Global Coral Reef Bleaching is Now “the Most Widespread, Longest Coral Bleaching Event Ever”

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On the left, coral from Lizard Island bleached in March. Two months later, the image on the right was taken. The same coral is dead. Image: XL CATLIN SEAVIEW SURVEY VIA ASSOCIATED PRESS


The Inertia

A long time ago, miners would carry canaries down into the tunnels. They’d use them as an early alarm system, of sorts–if dangerous gasses built up, the canary would die before the levels reached high enough levels to kill the men. Now, of course, we’ve got the technology to keep both the canaries and the miners alive. But that’s not changing much for the oceans. Coral reefs have become the canary in the coal mine of the ocean, and we’re ignoring all the warning signs they’re giving us.

For years, many in the scientific community have been screaming that global climate change is not only real, but a problem that needs to be addressed, and addressed right now. Unfortunately, there aren’t enough people listening.

For the last few years, it’s been widely reported that most of the earth’s coral reefs have been affected by our warming oceans. And on Monday, researchers warned that the so-called “bleaching events” that are killing the earth’s reefs will likely continue for a third year in a row, making it “the most widespread, longest coral bleaching event ever to occur,” according to Mark Eakin, who works as a researcher for the NOAA’s Coral Reef Watch.

At a recent conference in Honolulu, the NOAA announced that many important reefs–around the United States in particular–will “likely face widespread destruction.” The conference was organized by the International Society for Reef Studies, and it brought together researchers to figure out ways to make it more apparent just how dire the situation has become. “There is something akin to a train crash about to occur,” said Ove Hoegh-Guldberg, the director of Australia’s Global Change Institute.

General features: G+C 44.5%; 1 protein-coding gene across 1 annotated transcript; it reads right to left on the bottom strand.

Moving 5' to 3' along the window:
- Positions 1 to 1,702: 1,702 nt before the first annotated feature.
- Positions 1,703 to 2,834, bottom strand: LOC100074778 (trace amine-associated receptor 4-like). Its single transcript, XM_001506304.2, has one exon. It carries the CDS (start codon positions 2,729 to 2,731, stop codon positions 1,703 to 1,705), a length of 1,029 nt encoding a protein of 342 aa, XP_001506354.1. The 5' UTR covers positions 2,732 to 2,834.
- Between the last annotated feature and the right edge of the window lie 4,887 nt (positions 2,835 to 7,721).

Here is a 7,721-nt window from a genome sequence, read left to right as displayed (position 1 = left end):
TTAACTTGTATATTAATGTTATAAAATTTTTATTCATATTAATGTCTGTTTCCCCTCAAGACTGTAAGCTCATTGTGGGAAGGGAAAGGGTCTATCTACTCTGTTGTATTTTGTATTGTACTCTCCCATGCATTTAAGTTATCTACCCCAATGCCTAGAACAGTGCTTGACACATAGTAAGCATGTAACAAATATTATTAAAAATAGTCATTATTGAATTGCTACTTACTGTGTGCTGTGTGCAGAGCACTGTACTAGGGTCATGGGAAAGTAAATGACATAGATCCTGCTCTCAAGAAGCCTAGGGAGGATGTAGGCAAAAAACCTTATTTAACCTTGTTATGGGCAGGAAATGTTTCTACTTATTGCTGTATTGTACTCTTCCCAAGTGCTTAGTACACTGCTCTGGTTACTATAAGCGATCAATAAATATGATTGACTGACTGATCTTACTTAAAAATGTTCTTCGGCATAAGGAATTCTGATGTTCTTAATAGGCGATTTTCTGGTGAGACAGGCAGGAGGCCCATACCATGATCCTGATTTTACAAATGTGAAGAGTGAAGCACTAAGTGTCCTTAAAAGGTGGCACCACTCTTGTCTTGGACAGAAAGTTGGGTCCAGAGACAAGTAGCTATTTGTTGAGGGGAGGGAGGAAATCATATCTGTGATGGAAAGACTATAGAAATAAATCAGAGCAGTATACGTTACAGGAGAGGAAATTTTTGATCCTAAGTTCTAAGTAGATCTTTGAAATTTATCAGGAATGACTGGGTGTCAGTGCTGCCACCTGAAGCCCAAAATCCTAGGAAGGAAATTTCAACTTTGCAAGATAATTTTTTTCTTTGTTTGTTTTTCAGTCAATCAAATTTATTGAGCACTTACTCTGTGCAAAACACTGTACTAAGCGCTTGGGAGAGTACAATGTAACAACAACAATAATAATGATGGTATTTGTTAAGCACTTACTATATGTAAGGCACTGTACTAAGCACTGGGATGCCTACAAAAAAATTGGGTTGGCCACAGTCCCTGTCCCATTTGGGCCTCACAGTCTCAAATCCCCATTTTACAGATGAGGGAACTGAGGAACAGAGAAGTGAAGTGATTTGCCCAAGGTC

Reefs, it seems, might be a good indicator to help the layperson understand what is happening. “They’re important, they’re beautiful and they’re visually impacted by climate change,” Hoegh-Guldberg said. “It’s that storyline that’s so important, I think, that you can take out there and change the world.”

Coral bleaching in and of itself isn’t necessarily disastrous, if its kept to a minimum. In a nutshell, during warm spells, corals get rid of their algae and turn white. When the water cools down again, they recover. When the water stays consistently warm, however, they die. Larger than normal El Nino events coupled with man-made global warming are a recipe for disaster. Take Australia’s Great Barrier Reef, for example. In the last year, it’s been discovered that more than a third of the corals in the world’s largest barrier reef are dead.

“We’re seeing complete changes to ecosystems,” said Mark Eakin, Reef Watch coordinator for the NOAA. said, adding the devastation is beyond what scientists thought was possible. “If we’re losing over half of the corals in some of the best-protected places, and these events are becoming more frequent and severe, what does the future hold for coral reefs?”

There is no doubt in the minds of most scientists that the reefs are dying because of the climate changing. “Rising temperatures due to climate change have pushed corals beyond their tolerance levels,” Hoegh-Guldberg told The New York Times. “It’s a global problem. It needs global attention.”

If one thinks as the coral reefs as the miners’ canary, it is singing its death song right now. But will researchers be able to convince people to listen in time?




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